Even his January marriage to freelance producer Sibi Blazic, whom he met through mutual friends, is a top-secret matter. “It’s the most important thing to me, and whilst I want to tell everyone about it, I don’t want it to be written about publicly,” he says. “I know it’s kind of a paradox, but I’ve promised myself I wouldn’t say anything. I can’t read too much about myself without getting paranoid.”

Bale’s shyness can be traced to his first film role, at age 13, as die star of the overlooked 1987 Steven Spielberg WWII epic Empire of the Sun. In Paris during a press tour for die film, Bale became distraught at the thought of talking about himself to a bunch of reporters, and in the middle of a full day of scheduled interviews, he slipped out of the hotel and sprinted up die Champs Elysees. “It was a great feeling, actually, walking out on that amount of organization,” he says now.

Despite the actor’s wariness of publicity, his first brush with show business came early. His father, David, was a nomadic adventurer and the son of a John Wayne film double. David met his wife, Jenny, while living in a 24-hour Wimpy’s fast-food restaurant in Pembrokeshire, Wales, near Bale’s birthplace. “He wouldn’t even say he was homeless,” Bale says of his father, who also occasionally worked as a pilot. “To him, it was just another thing he was doing.” Bale’s mother was a circus performer, and some of the actor’s earliest memories include serenades by half-naked dancers in red headdresses and receiving his first kiss, at age 6, from a Polish trapeze artist.

When Bale was 10, the family, including his two older sisters (one of whom is now a musician in London, the other a theater director in Los Angeles), packed a camper, ferried it across the English Channel and headed south to Portugal. They took up residence on a farm, and Bale did not bother to attend school. Ten months later, they moved again, this time to Bournemouth, on the southern tip of England. Bale – who had done TV commercials and a short theater turn in London’s West End by then – got a break. He beat out 4,000 other young actors for the part in Empire and went on to give a performance described by New York Times critic Janet Maslin as “extraordinarily heartfelt.” “There was no pressure,” Bale says of the experience. “It was totally unselfconscious. And Steven [Spielberg] was great. It was like working with another kid.’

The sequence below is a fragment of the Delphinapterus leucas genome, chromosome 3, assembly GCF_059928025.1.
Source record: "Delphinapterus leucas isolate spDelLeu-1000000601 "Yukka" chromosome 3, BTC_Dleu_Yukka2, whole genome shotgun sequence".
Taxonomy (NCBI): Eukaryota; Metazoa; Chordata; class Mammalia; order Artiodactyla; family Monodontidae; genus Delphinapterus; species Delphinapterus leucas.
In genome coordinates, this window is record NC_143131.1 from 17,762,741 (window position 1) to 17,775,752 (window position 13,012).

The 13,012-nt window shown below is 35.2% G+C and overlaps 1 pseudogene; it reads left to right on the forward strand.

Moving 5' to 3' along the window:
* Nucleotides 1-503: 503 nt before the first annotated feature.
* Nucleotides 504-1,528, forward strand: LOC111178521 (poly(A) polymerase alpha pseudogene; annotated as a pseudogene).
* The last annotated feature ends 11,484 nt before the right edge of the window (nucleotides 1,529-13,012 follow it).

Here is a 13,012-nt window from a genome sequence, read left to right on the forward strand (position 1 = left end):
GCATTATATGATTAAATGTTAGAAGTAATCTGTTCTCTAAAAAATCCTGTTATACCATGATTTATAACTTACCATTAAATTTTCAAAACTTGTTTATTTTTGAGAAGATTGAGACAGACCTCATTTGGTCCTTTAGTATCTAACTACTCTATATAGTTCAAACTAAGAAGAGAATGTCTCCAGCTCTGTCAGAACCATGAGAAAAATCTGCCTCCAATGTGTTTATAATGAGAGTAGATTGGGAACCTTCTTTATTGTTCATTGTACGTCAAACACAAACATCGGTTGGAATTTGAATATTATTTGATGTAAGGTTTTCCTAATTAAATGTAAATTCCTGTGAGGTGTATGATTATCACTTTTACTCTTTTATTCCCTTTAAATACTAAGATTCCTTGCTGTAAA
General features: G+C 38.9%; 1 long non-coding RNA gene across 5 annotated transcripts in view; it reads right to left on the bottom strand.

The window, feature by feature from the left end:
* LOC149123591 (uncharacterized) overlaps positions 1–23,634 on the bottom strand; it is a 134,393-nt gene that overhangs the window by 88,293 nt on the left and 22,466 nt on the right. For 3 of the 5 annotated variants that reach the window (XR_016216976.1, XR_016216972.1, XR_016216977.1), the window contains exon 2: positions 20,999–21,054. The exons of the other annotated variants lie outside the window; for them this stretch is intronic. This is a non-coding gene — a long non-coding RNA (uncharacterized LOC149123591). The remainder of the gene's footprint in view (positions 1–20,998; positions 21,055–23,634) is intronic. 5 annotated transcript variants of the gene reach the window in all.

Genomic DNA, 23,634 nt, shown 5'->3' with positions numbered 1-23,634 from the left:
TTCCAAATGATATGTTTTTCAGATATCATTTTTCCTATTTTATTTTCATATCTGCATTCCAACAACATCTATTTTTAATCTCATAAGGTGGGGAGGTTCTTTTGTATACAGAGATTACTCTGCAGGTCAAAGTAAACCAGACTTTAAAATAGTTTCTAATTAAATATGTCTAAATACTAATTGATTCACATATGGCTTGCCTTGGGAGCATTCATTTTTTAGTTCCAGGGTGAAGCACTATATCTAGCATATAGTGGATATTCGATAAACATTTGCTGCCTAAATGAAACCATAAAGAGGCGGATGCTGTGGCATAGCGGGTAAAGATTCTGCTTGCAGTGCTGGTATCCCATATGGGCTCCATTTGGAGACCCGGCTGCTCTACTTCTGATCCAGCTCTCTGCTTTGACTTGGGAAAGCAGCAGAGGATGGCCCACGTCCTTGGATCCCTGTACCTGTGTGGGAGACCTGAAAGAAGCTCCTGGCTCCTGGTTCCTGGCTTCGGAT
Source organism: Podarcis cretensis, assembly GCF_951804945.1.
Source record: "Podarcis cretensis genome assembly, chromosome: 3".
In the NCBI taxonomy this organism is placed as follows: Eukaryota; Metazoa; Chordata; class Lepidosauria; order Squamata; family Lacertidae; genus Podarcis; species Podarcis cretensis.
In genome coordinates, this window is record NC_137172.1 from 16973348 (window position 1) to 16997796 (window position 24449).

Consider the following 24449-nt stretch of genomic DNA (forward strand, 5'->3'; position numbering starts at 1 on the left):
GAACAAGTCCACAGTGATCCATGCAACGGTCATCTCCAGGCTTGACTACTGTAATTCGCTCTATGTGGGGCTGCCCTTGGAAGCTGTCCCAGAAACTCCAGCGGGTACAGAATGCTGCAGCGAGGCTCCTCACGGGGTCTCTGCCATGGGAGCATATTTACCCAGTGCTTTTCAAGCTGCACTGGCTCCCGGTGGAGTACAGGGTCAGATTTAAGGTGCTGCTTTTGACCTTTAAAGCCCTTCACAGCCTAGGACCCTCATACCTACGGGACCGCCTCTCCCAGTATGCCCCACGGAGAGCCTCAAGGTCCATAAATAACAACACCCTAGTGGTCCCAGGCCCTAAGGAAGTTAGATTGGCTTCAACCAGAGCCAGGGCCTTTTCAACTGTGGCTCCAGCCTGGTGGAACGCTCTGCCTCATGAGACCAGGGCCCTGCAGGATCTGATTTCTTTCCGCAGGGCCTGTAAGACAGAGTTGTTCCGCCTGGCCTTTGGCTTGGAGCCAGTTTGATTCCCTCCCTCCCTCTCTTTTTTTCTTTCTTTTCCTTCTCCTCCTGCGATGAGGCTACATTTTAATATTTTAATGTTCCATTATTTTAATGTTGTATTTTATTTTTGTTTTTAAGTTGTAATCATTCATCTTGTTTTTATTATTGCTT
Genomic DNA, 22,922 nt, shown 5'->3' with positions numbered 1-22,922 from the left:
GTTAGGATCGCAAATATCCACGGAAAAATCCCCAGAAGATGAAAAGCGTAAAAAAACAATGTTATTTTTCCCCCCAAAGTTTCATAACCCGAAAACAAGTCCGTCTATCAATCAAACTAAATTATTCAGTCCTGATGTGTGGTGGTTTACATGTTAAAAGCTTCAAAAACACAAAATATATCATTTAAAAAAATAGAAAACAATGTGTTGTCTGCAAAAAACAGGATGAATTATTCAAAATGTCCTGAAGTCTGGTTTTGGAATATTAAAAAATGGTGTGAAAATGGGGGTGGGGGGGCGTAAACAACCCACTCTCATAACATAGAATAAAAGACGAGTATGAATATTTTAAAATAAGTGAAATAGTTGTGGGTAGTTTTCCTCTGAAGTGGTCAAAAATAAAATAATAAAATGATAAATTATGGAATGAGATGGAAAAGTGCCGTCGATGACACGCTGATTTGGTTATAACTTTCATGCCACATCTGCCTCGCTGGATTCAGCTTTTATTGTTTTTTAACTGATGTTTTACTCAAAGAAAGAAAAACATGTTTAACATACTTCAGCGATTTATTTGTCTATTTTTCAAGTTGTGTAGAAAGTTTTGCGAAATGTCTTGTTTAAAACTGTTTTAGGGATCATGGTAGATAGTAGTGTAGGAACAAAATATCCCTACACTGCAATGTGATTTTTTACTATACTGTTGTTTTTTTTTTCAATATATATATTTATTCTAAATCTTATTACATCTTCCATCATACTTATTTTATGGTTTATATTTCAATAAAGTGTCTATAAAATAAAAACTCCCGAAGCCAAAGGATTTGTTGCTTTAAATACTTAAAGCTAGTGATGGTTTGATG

For the next several years, however, Bale was haunted by the pressures and expectations such a performance brings, and for a while he thought about abandoning acting. “It was that thing of being totally unselfconscious and then getting attention and becoming self-conscious because of it,” he says. “I wasn’t feeling the same passion for acting that I initially had.”

That changed in 1994, when Winona Ryder pushed for Bale to get the part of the charming young suitor Laurie in Little Women. “She really helped restore some of my confidence,” Bale says. “I suddenly realized, ‘Wait a minute, I can do this.'” He did it so well, however, that the only substantial roles he began getting were in period pieces, such as 1996’s Portrait of a Lady and 1999’s A Midsummer Night’s Dream. He worried that he had been typecast.